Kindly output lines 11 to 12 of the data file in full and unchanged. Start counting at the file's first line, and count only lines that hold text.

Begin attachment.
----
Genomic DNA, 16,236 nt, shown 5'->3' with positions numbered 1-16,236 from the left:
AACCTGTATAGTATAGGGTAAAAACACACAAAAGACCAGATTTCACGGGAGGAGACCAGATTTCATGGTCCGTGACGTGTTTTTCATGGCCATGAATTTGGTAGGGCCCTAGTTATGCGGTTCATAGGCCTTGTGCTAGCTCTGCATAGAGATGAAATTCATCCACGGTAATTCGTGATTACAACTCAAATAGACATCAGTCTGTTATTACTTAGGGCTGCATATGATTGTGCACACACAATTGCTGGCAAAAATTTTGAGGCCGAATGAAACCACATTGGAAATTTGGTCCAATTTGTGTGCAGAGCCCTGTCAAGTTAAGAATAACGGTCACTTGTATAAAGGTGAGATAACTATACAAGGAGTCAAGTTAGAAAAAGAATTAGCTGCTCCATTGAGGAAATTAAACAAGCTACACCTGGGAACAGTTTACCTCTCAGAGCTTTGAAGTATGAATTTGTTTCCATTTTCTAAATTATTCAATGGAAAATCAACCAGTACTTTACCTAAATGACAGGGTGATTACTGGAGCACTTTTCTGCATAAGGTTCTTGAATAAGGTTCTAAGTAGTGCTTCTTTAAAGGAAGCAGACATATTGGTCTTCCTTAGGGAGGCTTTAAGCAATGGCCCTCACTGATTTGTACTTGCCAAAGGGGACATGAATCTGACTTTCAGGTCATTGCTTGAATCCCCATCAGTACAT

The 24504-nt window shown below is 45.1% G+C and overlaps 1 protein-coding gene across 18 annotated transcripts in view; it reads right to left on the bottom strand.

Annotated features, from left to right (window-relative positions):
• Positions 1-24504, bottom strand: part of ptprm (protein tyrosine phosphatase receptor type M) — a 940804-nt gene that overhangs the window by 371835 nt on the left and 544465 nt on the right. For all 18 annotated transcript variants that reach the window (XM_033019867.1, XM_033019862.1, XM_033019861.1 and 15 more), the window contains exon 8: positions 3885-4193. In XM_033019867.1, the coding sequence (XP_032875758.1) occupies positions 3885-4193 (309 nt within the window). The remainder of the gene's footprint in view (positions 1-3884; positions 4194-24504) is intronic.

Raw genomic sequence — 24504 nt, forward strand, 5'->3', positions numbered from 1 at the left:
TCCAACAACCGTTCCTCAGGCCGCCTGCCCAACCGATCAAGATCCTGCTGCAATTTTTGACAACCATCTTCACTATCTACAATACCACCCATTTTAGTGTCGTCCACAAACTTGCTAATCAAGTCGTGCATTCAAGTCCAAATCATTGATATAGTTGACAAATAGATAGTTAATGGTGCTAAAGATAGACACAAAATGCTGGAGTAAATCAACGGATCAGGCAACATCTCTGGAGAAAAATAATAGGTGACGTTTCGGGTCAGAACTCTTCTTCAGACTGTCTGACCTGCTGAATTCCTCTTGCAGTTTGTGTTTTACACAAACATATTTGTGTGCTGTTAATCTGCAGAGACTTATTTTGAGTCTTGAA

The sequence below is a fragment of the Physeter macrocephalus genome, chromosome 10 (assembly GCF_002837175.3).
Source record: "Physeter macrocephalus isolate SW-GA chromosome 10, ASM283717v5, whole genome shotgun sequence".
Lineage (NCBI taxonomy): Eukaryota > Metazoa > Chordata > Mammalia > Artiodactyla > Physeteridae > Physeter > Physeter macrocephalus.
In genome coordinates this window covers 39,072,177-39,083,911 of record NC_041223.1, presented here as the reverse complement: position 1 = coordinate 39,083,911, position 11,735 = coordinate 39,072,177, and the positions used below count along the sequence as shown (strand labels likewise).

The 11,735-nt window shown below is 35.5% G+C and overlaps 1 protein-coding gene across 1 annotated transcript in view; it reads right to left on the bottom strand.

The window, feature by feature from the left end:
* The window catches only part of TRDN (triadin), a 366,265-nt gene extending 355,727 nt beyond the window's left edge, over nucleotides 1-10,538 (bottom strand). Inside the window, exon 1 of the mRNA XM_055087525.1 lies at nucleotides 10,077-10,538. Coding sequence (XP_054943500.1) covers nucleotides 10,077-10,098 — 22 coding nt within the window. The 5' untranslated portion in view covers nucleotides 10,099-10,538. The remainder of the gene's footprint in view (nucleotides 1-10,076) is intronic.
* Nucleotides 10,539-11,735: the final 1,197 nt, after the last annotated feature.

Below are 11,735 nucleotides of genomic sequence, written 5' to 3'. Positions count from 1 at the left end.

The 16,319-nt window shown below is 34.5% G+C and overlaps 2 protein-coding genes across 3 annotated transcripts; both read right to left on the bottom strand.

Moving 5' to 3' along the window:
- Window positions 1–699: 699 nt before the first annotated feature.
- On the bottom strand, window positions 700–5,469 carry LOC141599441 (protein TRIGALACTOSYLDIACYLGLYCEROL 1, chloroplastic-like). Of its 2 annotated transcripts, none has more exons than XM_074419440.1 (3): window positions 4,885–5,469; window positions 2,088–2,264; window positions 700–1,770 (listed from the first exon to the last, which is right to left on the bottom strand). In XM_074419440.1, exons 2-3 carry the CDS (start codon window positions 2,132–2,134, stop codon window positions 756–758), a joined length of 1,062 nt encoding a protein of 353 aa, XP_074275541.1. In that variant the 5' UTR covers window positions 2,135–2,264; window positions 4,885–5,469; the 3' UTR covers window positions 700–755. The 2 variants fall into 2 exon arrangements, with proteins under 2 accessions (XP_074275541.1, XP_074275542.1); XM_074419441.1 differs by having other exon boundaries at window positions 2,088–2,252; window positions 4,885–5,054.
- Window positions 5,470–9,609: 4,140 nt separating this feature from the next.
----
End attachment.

In genome coordinates this window covers 39,072,177-39,083,911 of record NC_041223.1, presented here as the reverse complement: position 1 = coordinate 39,083,911, position 11,735 = coordinate 39,072,177, and the positions used below count along the sequence as shown (strand labels likewise).

The 11,735-nt window shown below is 35.5% G+C and overlaps 1 protein-coding gene across 1 annotated transcript in view; it reads right to left on the bottom strand.